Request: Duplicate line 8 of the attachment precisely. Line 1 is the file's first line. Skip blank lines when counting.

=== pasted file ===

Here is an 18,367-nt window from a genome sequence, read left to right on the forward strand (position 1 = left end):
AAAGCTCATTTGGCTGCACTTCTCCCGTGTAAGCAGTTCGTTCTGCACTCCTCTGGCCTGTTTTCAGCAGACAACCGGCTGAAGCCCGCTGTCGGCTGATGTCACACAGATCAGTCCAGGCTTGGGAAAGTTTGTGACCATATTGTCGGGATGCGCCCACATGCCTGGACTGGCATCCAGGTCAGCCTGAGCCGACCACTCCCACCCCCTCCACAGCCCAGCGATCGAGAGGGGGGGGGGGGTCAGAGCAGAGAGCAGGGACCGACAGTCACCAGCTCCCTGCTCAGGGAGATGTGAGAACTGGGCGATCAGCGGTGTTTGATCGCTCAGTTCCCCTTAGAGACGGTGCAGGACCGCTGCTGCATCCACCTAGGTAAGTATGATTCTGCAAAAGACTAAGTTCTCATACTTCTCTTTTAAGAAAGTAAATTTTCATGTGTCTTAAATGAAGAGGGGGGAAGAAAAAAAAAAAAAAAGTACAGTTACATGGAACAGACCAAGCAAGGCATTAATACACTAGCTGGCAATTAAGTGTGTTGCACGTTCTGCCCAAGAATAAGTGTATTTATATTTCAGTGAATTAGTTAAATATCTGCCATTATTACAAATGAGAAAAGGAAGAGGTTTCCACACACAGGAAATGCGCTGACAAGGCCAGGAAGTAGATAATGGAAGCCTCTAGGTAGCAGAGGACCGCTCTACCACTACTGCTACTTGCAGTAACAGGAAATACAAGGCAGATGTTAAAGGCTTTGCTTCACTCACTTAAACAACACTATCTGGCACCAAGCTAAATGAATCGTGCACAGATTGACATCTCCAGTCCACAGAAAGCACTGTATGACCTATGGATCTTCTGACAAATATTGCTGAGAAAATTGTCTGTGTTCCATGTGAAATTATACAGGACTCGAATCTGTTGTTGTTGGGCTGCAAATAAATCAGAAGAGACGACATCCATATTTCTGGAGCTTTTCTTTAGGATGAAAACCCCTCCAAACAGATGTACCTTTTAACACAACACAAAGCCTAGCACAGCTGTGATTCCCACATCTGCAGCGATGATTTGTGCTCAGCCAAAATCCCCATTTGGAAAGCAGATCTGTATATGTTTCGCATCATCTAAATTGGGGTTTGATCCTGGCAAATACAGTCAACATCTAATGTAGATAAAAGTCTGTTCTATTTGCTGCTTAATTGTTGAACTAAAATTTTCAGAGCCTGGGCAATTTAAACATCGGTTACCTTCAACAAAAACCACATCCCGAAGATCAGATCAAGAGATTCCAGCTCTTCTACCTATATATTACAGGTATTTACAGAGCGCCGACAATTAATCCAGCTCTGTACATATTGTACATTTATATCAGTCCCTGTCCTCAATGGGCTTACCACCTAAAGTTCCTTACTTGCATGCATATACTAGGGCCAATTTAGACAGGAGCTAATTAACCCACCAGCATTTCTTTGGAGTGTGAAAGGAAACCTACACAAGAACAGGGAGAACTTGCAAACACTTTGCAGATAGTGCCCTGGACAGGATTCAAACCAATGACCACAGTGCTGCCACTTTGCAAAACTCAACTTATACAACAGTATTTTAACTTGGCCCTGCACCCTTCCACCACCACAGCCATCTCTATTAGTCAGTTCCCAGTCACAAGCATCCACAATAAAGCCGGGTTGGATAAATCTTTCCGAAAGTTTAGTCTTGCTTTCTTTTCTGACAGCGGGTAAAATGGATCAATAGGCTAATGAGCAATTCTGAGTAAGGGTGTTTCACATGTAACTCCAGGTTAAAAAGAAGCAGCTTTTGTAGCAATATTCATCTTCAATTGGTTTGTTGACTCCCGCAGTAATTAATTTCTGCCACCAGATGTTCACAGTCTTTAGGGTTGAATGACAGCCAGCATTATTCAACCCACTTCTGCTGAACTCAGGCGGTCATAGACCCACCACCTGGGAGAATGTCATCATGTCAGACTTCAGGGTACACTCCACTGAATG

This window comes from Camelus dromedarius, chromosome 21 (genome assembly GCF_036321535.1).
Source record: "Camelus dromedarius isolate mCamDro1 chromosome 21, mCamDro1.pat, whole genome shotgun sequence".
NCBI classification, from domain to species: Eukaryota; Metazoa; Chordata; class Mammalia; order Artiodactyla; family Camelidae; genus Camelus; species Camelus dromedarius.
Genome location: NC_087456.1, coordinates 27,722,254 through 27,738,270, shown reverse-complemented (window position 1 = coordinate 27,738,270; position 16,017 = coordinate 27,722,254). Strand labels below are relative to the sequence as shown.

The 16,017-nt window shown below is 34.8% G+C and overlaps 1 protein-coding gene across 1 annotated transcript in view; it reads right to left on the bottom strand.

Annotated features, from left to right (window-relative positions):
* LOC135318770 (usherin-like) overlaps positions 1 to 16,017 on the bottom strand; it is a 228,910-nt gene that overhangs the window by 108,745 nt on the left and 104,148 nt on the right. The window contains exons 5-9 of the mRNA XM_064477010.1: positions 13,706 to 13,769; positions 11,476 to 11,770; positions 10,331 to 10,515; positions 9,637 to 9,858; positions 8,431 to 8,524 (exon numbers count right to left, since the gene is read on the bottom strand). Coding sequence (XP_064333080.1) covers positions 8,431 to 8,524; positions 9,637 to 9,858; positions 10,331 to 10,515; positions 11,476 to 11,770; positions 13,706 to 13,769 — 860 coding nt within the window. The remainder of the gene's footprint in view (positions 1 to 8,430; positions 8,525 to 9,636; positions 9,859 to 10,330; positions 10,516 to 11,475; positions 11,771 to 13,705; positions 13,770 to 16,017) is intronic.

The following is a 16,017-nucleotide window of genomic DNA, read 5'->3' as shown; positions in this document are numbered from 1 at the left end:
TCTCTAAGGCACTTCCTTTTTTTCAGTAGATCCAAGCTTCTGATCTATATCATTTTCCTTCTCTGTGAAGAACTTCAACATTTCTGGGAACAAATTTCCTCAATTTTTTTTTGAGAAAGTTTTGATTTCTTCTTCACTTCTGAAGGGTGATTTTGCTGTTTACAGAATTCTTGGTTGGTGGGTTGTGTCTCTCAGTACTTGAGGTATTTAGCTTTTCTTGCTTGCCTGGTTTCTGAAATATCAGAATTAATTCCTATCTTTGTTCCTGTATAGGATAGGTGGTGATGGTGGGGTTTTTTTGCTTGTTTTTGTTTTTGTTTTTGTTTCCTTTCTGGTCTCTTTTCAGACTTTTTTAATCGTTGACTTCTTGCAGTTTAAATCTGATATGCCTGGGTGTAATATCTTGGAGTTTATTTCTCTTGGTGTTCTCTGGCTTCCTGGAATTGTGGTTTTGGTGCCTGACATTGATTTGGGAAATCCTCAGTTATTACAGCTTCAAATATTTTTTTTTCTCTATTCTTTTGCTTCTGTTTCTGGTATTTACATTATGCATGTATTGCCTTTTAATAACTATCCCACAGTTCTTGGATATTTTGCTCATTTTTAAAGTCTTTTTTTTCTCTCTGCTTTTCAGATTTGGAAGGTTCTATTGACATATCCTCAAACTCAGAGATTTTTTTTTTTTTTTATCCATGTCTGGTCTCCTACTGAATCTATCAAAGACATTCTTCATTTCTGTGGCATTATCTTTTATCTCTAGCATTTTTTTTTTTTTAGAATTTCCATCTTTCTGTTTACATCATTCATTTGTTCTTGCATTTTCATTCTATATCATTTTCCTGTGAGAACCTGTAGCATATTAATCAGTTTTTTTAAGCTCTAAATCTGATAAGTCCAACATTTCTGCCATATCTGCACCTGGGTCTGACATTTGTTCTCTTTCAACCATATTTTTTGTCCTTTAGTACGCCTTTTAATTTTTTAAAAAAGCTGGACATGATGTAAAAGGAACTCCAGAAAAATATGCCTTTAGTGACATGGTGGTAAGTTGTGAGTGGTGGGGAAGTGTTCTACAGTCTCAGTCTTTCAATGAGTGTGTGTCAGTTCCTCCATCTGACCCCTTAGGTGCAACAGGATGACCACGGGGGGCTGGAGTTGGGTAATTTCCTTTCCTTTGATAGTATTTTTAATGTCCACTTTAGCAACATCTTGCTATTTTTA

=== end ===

Annotated features, from left to right (window-relative positions):